THE MONTE CARLO RALLY
The Monte Carlo Rally looks like being a success after all. It is the biggest of winter adventures—see Humphrey Symons’s classic book—and one of the most instructive of road events. The 1939 event is, sensibly and commendably, confined to coupe or saloon cars of a type of which at least thirty must have been sold. Large cars must have four or more seats and small cars at least two seats. Bodies must conform to certain minimum dimensions and drop-head coupes must remain closed. Superchargers are barred. There will be three classes : 750 c.c., 4-litre and over 4-litre—the new 750 c.c. class is rather curious, but is possibly included to attract some of the new French economy cars. The starting places are Amsterdam, Athens, Bucharest, John o’Groats, Palermo, Stavanger, Tallinn and Umea. Over all routes an average of 24.8 m.p.h. is required, with a last stage in each case of approximately 620 miles at 31.07 m.p.h. Athens carries 500 marks, the highest. John o’Groats carries 496 marks. The final tests, on which so much depends, will this time consist of an accelerationbrake-reverse test and a speed hillclimb—which does not sound unduly “circus.” Cars start on January 17th,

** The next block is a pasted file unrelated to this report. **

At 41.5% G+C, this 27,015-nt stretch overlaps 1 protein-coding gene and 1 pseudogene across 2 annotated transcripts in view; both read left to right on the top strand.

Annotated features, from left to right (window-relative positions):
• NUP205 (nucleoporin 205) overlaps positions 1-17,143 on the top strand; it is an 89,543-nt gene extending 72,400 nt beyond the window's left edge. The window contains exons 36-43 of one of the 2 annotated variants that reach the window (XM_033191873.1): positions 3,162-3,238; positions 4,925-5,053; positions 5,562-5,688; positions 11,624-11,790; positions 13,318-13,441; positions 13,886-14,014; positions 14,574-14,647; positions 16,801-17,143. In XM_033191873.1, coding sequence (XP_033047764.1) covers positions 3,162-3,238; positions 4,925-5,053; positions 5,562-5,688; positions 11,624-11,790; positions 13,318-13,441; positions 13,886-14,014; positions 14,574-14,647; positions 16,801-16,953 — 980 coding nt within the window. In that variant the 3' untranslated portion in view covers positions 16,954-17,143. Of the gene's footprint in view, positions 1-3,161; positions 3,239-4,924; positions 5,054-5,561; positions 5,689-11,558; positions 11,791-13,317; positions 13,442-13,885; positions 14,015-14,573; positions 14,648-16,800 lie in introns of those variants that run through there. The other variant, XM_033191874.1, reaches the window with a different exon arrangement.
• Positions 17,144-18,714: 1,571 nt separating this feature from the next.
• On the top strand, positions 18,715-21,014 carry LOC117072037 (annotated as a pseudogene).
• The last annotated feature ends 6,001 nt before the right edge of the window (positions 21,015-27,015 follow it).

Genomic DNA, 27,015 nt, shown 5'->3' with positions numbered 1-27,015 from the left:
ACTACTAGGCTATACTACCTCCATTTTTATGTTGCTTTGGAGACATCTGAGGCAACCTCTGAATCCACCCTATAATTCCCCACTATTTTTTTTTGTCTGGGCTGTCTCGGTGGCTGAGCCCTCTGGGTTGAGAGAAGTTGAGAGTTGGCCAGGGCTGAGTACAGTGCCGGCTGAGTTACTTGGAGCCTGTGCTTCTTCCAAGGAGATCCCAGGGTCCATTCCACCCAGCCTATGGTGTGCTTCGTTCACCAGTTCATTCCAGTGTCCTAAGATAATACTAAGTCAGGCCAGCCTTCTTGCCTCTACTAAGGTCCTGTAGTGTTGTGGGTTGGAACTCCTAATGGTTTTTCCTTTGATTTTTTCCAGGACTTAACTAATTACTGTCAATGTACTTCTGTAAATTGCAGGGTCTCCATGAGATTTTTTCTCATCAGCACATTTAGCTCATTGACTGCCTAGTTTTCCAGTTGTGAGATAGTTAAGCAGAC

arriving on January 21st. The tests occupy January 22nd, 28rd, and the Comfort Competition is due on January 24th. Entries close on December 17th and at double fees on December 24th. The normal fee is 1,200 francs for small cars and 1,500 francs for large cars.
Details from : International Sporting Club, Monte Carlo, Monaco.
Sir, The article by Mr. S. H. Statham in your June, 1948, issue has inspired me to write to you anent a car recently purchased by my brother. I have…
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